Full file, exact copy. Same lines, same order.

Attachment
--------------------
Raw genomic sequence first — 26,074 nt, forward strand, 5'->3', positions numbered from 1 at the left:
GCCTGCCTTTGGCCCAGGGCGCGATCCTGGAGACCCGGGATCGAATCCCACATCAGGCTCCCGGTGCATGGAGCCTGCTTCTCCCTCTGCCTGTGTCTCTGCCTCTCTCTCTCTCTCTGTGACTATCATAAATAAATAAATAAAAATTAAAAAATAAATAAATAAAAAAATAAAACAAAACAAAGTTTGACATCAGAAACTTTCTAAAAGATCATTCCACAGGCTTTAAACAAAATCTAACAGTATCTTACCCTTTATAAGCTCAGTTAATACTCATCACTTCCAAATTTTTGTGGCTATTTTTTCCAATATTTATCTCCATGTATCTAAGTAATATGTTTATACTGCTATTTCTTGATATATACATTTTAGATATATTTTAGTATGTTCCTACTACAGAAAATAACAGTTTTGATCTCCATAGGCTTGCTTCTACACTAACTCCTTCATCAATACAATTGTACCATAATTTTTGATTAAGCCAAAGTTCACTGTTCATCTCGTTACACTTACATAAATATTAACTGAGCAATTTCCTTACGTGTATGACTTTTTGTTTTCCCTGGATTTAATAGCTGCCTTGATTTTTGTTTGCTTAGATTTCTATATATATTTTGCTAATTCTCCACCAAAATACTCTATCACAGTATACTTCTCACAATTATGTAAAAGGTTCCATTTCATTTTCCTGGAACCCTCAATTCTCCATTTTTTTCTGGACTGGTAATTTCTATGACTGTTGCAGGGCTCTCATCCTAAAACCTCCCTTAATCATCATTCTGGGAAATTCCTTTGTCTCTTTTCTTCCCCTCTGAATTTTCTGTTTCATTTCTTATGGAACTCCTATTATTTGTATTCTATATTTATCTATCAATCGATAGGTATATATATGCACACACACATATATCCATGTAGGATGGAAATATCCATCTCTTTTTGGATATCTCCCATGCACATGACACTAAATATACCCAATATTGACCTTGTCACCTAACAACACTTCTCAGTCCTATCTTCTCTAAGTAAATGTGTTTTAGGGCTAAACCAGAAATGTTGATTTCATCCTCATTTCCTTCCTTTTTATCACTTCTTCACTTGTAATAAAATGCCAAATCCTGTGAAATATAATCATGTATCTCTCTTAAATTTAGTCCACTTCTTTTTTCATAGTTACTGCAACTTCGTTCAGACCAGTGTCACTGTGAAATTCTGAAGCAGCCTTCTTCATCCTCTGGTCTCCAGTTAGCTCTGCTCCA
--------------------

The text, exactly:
Raw genomic sequence first — 26,074 nt, forward strand, 5'->3', positions numbered from 1 at the left:
GCCTGCCTTTGGCCCAGGGCGCGATCCTGGAGACCCGGGATCGAATCCCACATCAGGCTCCCGGTGCATGGAGCCTGCTTCTCCCTCTGCCTGTGTCTCTGCCTCTCTCTCTCTCTCTGTGACTATCATAAATAAATAAATAAAAATTAAAAAATAAATAAATAAAAAAATAAAACAAAACAAAGTTTGACATCAGAAACTTTCTAAAAGATCATTCCACAGGCTTTAAACAAAATCTAACAGTATCTTACCCTTTATAAGCTCAGTTAATACTCATCACTTCCAAATTTTTGTGGCTATTTTTTCCAATATTTATCTCCATGTATCTAAGTAATATGTTTATACTGCTATTTCTTGATATATACATTTTAGATATATTTTAGTATGTTCCTACTACAGAAAATAACAGTTTTGATCTCCATAGGCTTGCTTCTACACTAACTCCTTCATCAATACAATTGTACCATAATTTTTGATTAAGCCAAAGTTCACTGTTCATCTCGTTACACTTACATAAATATTAACTGAGCAATTTCCTTACGTGTATGACTTTTTGTTTTCCCTGGATTTAATAGCTGCCTTGATTTTTGTTTGCTTAGATTTCTATATATATTTTGCTAATTCTCCACCAAAATACTCTATCACAGTATACTTCTCACAATTATGTAAAAGGTTCCATTTCATTTTCCTGGAACCCTCAATTCTCCATTTTTTTCTGGACTGGTAATTTCTATGACTGTTGCAGGGCTCTCATCCTAAAACCTCCCTTAATCATCATTCTGGGAAATTCCTTTGTCTCTTTTCTTCCCCTCTGAATTTTCTGTTTCATTTCTTATGGAACTCCTATTATTTGTATTCTATATTTATCTATCAATCGATAGGTATATATATGCACACACACATATATCCATGTAGGATGGAAATATCCATCTCTTTTTGGATATCTCCCATGCACATGACACTAAATATACCCAATATTGACCTTGTCACCTAACAACACTTCTCAGTCCTATCTTCTCTAAGTAAATGTGTTTTAGGGCTAAACCAGAAATGTTGATTTCATCCTCATTTCCTTCCTTTTTATCACTTCTTCACTTGTAATAAAATGCCAAATCCTGTGAAATATAATCATGTATCTCTCTTAAATTTAGTCCACTTCTTTTTTCATAGTTACTGCAACTTCGTTCAGACCAGTGTCACTGTGAAATTCTGAAGCAGCCTTCTTCATCCTCTGGTCTCCAGTTAGCTCTGCTCCA